Adding a little color to a journal is easy with watercolor dots, a brush and some water. Contrast or complement with fountain pen ink for a unique twist to doodling in a journal.
American Journey is a line of watercolors from Cheap Joe’s and rumored to be produced by DaVinci. Whatever the source, it is artist quality and reasonably priced. Not long ago Joe began offering small dots of paint to get acquainted with the colors. Then last week one of the Essentials Sample Color Sets jumped into my shopping cart just to show me what I had been missing. At less than $6, it was an offer too good to refuse.
The packaging is simple but functional with a box that feels like a cardboard egg carton and a paper label that slides on easily to keep it closed. It is very portable though it lacks a mixing area. That can be overcome with a piece of Yupo trimmed to fit inside the lid. Or just allow the colors to mix together on a journal page by placing them next to each other for a variegated effect.
There is a sheet of paper inside the box with the names of the paints, characteristics, and pigment codes with enough room to paint a small sample of the color. It is printer paper so use a minimal amount of water, but it is a handy way to know which color you are grabbing.
The paint dots are small so a round brush is best for lifting color. The website claims it’s enough to make a painting. Heh, maybe a small one. However, it is enough to see the color though limited for making mixes when you consider how many you can create with a dozen colors.
Single pigment colors are preferred by most watercolorists and there are six in this set. The six multiple pigment paints are fine, but can make color mixing more complicated.
- Aureolin lacks the brown/gray aspect of other brands of Aureolin and for me that is a plus. It’s more true yellow which is better for mixing purposes, the primary use for yellow. It is a multiple pigment paint, but the two pigments are both in the yellow family. So Aureolin behaves more like a single pigment paint.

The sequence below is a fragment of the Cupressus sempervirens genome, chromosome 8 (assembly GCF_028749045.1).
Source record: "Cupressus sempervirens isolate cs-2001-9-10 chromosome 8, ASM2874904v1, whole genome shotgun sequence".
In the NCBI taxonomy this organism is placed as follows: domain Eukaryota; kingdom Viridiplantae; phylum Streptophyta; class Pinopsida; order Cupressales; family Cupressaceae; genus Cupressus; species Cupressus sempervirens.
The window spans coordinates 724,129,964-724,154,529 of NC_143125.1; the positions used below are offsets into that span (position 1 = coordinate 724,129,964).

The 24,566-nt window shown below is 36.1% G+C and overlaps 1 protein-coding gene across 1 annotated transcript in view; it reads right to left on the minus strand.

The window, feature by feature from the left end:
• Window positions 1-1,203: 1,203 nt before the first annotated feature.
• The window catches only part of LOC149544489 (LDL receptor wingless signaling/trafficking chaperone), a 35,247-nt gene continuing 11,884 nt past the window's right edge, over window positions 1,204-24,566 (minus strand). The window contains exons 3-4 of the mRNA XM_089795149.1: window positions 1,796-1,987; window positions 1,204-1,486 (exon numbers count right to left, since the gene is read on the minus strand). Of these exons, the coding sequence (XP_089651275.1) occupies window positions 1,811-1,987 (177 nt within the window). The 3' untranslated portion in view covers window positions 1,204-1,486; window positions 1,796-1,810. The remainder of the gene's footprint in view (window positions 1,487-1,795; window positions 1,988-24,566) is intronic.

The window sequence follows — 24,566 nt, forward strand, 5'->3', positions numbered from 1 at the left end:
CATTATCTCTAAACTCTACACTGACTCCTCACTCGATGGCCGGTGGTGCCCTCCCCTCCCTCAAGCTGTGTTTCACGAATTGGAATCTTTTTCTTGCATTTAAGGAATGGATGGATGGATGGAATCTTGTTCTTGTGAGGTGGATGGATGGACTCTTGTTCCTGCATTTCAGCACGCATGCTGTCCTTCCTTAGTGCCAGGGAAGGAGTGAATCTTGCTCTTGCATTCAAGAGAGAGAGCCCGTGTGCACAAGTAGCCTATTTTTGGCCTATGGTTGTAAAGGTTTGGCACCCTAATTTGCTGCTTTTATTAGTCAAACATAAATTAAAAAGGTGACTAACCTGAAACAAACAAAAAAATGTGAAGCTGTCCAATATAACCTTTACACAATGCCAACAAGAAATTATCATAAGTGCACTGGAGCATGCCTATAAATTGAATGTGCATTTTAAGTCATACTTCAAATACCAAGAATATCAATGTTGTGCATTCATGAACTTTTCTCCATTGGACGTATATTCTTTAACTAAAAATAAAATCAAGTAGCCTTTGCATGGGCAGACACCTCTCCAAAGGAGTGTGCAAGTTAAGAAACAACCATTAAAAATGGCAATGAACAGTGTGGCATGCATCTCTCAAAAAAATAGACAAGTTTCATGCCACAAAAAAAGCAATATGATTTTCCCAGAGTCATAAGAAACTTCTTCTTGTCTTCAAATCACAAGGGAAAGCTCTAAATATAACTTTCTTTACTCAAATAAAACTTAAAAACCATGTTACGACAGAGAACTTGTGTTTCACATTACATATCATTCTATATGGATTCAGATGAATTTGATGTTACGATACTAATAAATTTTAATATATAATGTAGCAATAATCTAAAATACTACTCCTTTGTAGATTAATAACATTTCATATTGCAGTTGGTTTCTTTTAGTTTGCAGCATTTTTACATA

- Joe’s Yellow is benzimidazolone, a watercolor sold by Winsor & Newton as Winsor Yellow. It’s a good mixing color and useful as is for florals.
- Gamboge (hue) is a double pigment color that is achieved with a single pigment in the Daniel Smith and Winsor & Newton lines. At least both pigments are yellow and the combination does produce a more even color transition from orange to pale yellow than what some companies produce. I could get used to the AJ version.
- Raw Sienna is slightly less red than many brands, but it is single pigment and makes very smooth dark to light gradients. When diluted to its palest form, it can be used for skin tones in landscapes where features are not defined.
- Rambling Rose is made from the same pigment as Daniel Smith Quinacridone Rose and Winsor & Newton Permanent Rose. It is a versatile color that can be used in place of red and mixes well with a wide range of colors.
- Joe’s Red is pyrrol red like Winsor Red and is closer to a true red than Rambling Rose.
- Brown Madder (quinacridone) is similar to Transparent Red Oxide though a touch more orange.
- Quinacridone Gold Deep is more golden than some similarly named paints. Like Raw Sienna is can be diluted to make a flesh tone for landscapes. This version is made from a yellow and a red pigment so if you add blue, it will produce gray.
- Ultramarine Blue is exactly what it should be. It mixes well with the yellows in the set to create lovely greens or with Raw Sienna to produce gray. Try it with the reds for some lovely purples.
- Blue Stone was reluctant to release color and never became as saturated as the other paints. It resembles Daniel Smith Lunar Blue though more green. It is not an essential color. Joe’s Blue (phthalo) or Cobalt Blue would have been better choices.
- Royal Amethyst is a beautiful dioxazine purple and rightly called amethyst. Add yellow to make neutral and warm browns.
- Skip’s Green is a yellow biased spring green and is a novelty color rather than an essential. I think the set would have been better served with a more useful green.
Note: Daniel Smith offers watercolor dots on 8.5″ x 11″ sheets that aren’t nearly so portable. However, if you really want to fool around with a lot of different colors, it’s another way to go. There are three other American Journey sets, if the Essentials selection isn’t right for you.